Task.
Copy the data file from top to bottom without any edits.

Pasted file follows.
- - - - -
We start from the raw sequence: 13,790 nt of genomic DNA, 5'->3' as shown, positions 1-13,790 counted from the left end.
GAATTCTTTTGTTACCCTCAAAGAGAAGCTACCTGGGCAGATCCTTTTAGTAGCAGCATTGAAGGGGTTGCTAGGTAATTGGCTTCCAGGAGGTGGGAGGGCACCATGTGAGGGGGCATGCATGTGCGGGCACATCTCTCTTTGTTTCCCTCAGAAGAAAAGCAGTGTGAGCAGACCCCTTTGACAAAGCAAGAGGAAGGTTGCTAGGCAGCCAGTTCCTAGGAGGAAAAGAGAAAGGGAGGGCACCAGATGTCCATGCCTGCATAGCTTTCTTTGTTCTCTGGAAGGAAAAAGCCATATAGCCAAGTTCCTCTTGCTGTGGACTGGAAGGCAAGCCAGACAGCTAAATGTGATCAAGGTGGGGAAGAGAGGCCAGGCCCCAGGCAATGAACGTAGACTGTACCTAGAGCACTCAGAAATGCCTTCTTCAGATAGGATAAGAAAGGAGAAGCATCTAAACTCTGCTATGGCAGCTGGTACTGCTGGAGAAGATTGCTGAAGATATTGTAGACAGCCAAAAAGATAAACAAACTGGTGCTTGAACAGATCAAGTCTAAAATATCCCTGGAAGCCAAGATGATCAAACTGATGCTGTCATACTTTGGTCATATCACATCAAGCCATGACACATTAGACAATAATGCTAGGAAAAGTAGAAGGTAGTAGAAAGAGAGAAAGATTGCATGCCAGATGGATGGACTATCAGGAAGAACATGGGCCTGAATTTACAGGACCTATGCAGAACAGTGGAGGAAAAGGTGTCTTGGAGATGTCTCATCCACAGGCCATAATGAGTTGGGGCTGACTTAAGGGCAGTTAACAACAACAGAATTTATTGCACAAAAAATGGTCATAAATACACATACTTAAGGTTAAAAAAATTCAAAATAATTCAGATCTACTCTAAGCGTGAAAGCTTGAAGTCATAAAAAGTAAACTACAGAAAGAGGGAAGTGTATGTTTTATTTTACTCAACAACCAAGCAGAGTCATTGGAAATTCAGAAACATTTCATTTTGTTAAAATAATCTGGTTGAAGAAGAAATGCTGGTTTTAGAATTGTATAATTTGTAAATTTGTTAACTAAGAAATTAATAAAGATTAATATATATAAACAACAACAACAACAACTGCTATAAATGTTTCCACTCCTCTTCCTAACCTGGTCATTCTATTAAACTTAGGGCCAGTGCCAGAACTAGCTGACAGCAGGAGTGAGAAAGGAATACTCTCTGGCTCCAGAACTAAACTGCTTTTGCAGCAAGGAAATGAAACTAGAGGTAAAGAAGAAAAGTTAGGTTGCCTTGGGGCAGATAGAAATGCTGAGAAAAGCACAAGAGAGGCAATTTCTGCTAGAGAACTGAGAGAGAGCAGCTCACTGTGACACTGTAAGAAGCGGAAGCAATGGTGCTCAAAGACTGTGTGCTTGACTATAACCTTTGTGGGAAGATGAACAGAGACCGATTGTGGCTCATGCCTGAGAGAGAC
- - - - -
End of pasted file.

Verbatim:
We start from the raw sequence: 13,790 nt of genomic DNA, 5'->3' as shown, positions 1-13,790 counted from the left end.
GAATTCTTTTGTTACCCTCAAAGAGAAGCTACCTGGGCAGATCCTTTTAGTAGCAGCATTGAAGGGGTTGCTAGGTAATTGGCTTCCAGGAGGTGGGAGGGCACCATGTGAGGGGGCATGCATGTGCGGGCACATCTCTCTTTGTTTCCCTCAGAAGAAAAGCAGTGTGAGCAGACCCCTTTGACAAAGCAAGAGGAAGGTTGCTAGGCAGCCAGTTCCTAGGAGGAAAAGAGAAAGGGAGGGCACCAGATGTCCATGCCTGCATAGCTTTCTTTGTTCTCTGGAAGGAAAAAGCCATATAGCCAAGTTCCTCTTGCTGTGGACTGGAAGGCAAGCCAGACAGCTAAATGTGATCAAGGTGGGGAAGAGAGGCCAGGCCCCAGGCAATGAACGTAGACTGTACCTAGAGCACTCAGAAATGCCTTCTTCAGATAGGATAAGAAAGGAGAAGCATCTAAACTCTGCTATGGCAGCTGGTACTGCTGGAGAAGATTGCTGAAGATATTGTAGACAGCCAAAAAGATAAACAAACTGGTGCTTGAACAGATCAAGTCTAAAATATCCCTGGAAGCCAAGATGATCAAACTGATGCTGTCATACTTTGGTCATATCACATCAAGCCATGACACATTAGACAATAATGCTAGGAAAAGTAGAAGGTAGTAGAAAGAGAGAAAGATTGCATGCCAGATGGATGGACTATCAGGAAGAACATGGGCCTGAATTTACAGGACCTATGCAGAACAGTGGAGGAAAAGGTGTCTTGGAGATGTCTCATCCACAGGCCATAATGAGTTGGGGCTGACTTAAGGGCAGTTAACAACAACAGAATTTATTGCACAAAAAATGGTCATAAATACACATACTTAAGGTTAAAAAAATTCAAAATAATTCAGATCTACTCTAAGCGTGAAAGCTTGAAGTCATAAAAAGTAAACTACAGAAAGAGGGAAGTGTATGTTTTATTTTACTCAACAACCAAGCAGAGTCATTGGAAATTCAGAAACATTTCATTTTGTTAAAATAATCTGGTTGAAGAAGAAATGCTGGTTTTAGAATTGTATAATTTGTAAATTTGTTAACTAAGAAATTAATAAAGATTAATATATATAAACAACAACAACAACAACTGCTATAAATGTTTCCACTCCTCTTCCTAACCTGGTCATTCTATTAAACTTAGGGCCAGTGCCAGAACTAGCTGACAGCAGGAGTGAGAAAGGAATACTCTCTGGCTCCAGAACTAAACTGCTTTTGCAGCAAGGAAATGAAACTAGAGGTAAAGAAGAAAAGTTAGGTTGCCTTGGGGCAGATAGAAATGCTGAGAAAAGCACAAGAGAGGCAATTTCTGCTAGAGAACTGAGAGAGAGCAGCTCACTGTGACACTGTAAGAAGCGGAAGCAATGGTGCTCAAAGACTGTGTGCTTGACTATAACCTTTGTGGGAAGATGAACAGAGACCGATTGTGGCTCATGCCTGAGAGAGAC